I have a confession to make: I like Puritan literature. I don’t think many functional college students enjoy the Puritans’ works (and for these purposes, I’ll consider myself to be relatively functional), but, just as I can justify my love of Rush and The Gin Blossoms, I feel like I can back this one up. As much as literature anthology authors love to highlight the stoicism, judgmentalism, narrow-mindedness, and prudishness of this sect of early American settlers, I’ve always seen an interesting set of paradoxes at play in the writing of Puritans like Jonathan Edwards and Anne Bradstreet. I understand how readers could be turned off by these authors’ didacticism and emphasis on sin, guilt, and man’s helplessness, and I’ll readily admit that there were some very dangerous aspects of Puritan culture (Salem witch trials, anyone?), but I’ve always felt that the tensions these men and women wrestled with are well worth looking into, even if they carry some ridiculously heavy baggage. The conflicts at work in Puritan life — rationalism vs. emotionalism (see Edwards, a strong proponent of Enlightenment principles and scientific thought but also known for delivering dramatic sermons that aimed for the gut rather than the heart), the justice of rewarding hard work/punishing laziness vs. the grace of charity, contentment in the simple things vs. constantly striving for improvement and expansion (both materially and metaphysically), free will vs. fatalism, the world we experience vs. the world we think will come, personal freedom vs. the interest of the majority — are the same things we fight with, constantly change our minds about, and often times fail to reach a satisfactory conclusion about, and for that reason, I feel that their litearture offers some eloquent commentary on the human condition.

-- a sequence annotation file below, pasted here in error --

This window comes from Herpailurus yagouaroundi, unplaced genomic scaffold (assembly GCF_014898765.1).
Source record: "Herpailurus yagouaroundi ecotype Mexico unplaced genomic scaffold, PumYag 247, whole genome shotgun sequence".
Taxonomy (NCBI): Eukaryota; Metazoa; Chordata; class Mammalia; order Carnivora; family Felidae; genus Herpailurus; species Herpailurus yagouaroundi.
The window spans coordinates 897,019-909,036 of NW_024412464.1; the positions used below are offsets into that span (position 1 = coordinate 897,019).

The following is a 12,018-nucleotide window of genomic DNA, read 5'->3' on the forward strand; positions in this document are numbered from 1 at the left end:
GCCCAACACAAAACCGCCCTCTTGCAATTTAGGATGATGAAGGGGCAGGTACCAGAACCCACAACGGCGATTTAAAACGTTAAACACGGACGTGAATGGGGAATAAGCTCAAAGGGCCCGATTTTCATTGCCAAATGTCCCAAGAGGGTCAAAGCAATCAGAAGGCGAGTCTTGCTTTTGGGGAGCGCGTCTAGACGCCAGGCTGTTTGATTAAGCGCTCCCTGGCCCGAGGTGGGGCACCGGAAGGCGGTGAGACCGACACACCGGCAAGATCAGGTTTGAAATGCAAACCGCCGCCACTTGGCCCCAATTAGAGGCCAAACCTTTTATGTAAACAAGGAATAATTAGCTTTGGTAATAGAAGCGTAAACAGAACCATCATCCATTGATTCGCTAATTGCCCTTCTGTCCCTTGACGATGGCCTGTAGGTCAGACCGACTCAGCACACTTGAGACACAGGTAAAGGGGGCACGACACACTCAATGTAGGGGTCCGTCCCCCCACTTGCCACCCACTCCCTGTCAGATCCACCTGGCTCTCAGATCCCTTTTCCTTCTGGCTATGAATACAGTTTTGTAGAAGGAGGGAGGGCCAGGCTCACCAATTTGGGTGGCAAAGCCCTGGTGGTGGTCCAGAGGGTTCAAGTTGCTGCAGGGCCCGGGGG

And yes, that introduction has a purpose — after all, we are talking David Bazan here, and the first issue we’re always confronted with in a Pedro the Lion album is how inseperable his Christian faith is from the rest of his existence. Critics docked points from early albums like It’s Hard to Find a Friend and The Only Reason I Feel Secure because of their explicit spirituality and Bible references, while touting Pedro’s (musically and lyrically) lesser albums, the concept-burdened Winners Never Quit and Control, as having more integrity than the rest of his canon. While Pedro’s concept albums are still well worth owning, their incisive socio-political commentary hasn’t held up as well as Bazan’s more personal material, which is somehow simultaneosly more biting and endearing. The more Bazan risks coming across as a hand-wringing Bible-thumper (which he never actually has come across as, but is always mistaken for everytime he slides some mention of "sin" or "God" into a song… seems like the indie rock press is a bit more reactionary than we’d like to think they are, eh?), the better his songs are, it seems.
And why is this? It’s because, like the better Puritan writers, Bazan never resorts to vapid sloganeering and flimsy mental crutches to resolve his human battles. While Control and Winners Never Quit were certainly not without their spiritual under(over?)tones — both dealt heavily with hypocrisy and depravity — Achilles Heel marks a return to form of sorts, as Bazan once again explores his own struggles with the paradoxes of faith, philosophy, our times, and just being a human being. Even when he assumes the voice of a third party or sings a fictional narrative, he does so with an introspective flair that was missing from the storylines of his last two full lengths.
Musically, it also seems like Bazan has tempered the growth of his two previous records with the more humble sensibility of his early days. Songs like "Bands with Managers" and "The Fleecing" sound like the next logical step after It’s Hard to Find a Friend, but janglier, more melodically adventurous cuts like "Keep Swinging", "Arizona", and "Foregone Conclusion" are peppered with the dirtier guitars and spicier drums of Control. While Achilles Heel’s choruses are some of Bazan’s most infectious yet, he doesn’t make the mistake of letting his spartan instrumentation overpower his words, as he did on portions of his other two Jade Tree releases.
After countless listens, I’m struggling to see how any Pedro fan (or casual follower, for that matter) could be truly disappointed with Achilles Heel. Just when it seemed like he may have been switching into artistic autopilot, Bazan whipped out a set of songs that marries the best elements of all of his previous albums. As always, his lyrics are delivered with a most rare integrity — he’s not afraid to admit when he’s struggling, and he’s also not afraid to admit when he feels like he’s right and that you should agree with him. You can love or hate his beliefs all day long, but in the end, you can’t accuse David Bazan of putting out an irrelevant statement about what it means to be alive and uncertain. Before writing him off as close-minded, open your own mind first. And, by all means, enjoy the tunes, because they’re good ‘uns.